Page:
Tooth loss, elderly, oral health

Food insecurity and tooth loss

Study reveals the link between food insecurity and tooth loss.

There may be a connection between food insecurity and tooth loss among adults age 50 and older residing in the U.S., according to a new study published on May 8 in the Journal of Public Health Dentistry.

Therefore, investigating the influence of social factors like food insecurity on dental health can contribute to the preservation of oral care in older individuals, the authors wrote.

“There is a need to understand the extent to which social context matters in the oral health of older adults, which is an important step in conceptualizing social interventions aimed at preventing conditions like edentulism,” wrote the authors, led by Sophie Li of the University of Washington School of Dentistry in Seattle.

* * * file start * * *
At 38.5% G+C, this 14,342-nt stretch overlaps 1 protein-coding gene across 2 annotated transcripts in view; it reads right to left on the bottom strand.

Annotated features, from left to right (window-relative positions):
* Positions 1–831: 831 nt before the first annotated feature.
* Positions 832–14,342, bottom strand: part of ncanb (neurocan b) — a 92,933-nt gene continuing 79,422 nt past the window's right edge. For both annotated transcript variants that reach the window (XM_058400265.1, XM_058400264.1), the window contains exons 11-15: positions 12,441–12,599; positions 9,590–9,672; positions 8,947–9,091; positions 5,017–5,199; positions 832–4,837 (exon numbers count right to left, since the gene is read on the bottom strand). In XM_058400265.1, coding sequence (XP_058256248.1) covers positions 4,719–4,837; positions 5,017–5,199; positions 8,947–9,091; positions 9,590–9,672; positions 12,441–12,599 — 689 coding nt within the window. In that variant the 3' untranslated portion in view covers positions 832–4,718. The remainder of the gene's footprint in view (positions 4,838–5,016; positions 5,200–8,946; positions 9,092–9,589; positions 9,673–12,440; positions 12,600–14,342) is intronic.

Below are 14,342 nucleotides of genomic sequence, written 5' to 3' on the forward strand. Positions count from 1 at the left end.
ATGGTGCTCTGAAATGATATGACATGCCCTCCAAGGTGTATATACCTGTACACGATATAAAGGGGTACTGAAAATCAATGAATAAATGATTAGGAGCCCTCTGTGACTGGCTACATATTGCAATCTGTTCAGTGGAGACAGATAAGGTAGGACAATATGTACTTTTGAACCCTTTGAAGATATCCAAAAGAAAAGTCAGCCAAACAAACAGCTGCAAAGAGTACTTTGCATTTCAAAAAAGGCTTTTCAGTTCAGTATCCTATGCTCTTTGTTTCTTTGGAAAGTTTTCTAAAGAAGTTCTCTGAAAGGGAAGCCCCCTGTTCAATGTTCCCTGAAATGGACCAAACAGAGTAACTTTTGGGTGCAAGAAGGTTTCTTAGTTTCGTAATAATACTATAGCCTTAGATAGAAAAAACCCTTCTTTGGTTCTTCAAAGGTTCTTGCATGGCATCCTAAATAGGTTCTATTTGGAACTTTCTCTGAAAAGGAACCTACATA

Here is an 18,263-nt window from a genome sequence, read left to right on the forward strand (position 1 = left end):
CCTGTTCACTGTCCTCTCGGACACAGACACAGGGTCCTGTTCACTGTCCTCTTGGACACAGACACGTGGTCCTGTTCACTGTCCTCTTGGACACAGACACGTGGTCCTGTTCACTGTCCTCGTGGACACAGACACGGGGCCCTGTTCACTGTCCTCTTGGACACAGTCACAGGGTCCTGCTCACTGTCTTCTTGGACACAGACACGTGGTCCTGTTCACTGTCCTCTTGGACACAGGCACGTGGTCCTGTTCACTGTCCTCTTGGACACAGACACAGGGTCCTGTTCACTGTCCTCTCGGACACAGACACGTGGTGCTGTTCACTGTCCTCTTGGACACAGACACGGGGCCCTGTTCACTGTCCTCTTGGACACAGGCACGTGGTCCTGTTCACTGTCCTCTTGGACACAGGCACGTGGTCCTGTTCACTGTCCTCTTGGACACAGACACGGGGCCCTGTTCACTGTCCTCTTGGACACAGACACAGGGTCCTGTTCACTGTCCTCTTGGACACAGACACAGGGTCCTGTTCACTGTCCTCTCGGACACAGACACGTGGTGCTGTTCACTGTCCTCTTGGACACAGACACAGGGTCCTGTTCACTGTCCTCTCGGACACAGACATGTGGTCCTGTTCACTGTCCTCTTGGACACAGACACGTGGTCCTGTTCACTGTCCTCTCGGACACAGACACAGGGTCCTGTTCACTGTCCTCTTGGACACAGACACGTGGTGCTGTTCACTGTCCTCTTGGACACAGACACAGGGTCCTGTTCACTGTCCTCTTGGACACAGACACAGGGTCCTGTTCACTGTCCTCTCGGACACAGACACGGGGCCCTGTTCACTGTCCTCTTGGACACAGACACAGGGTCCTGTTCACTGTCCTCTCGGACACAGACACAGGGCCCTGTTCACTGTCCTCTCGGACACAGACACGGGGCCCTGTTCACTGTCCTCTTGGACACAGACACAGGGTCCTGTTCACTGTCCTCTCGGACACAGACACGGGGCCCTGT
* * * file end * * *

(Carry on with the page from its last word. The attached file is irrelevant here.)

To better understand the relationship between tooth loss and food insecurity, a cross-sectional survey and dental screening were conducted with 216 participants ages 50 years and above residing in Washington. They were enrolled in seven community-based organizations between September 2021 and July 2022.

Of the participants, 7.9% of participants were found to be edentulous. Furthermore, 28.7% experienced low to very low food security. Within the study group, 11.3% of older adults with low to very low food security were edentulous compared to 6.7% with high food security.

In the initial logistic regression model without adjustments, older adults experiencing low to very low food security showed higher odds of being edentulous compared to those with marginal or high food security (odds ratio, 1.77; 95% confidence interval, 0.61 to 5.12; p = 0.30), according to the results.

Read the full article here

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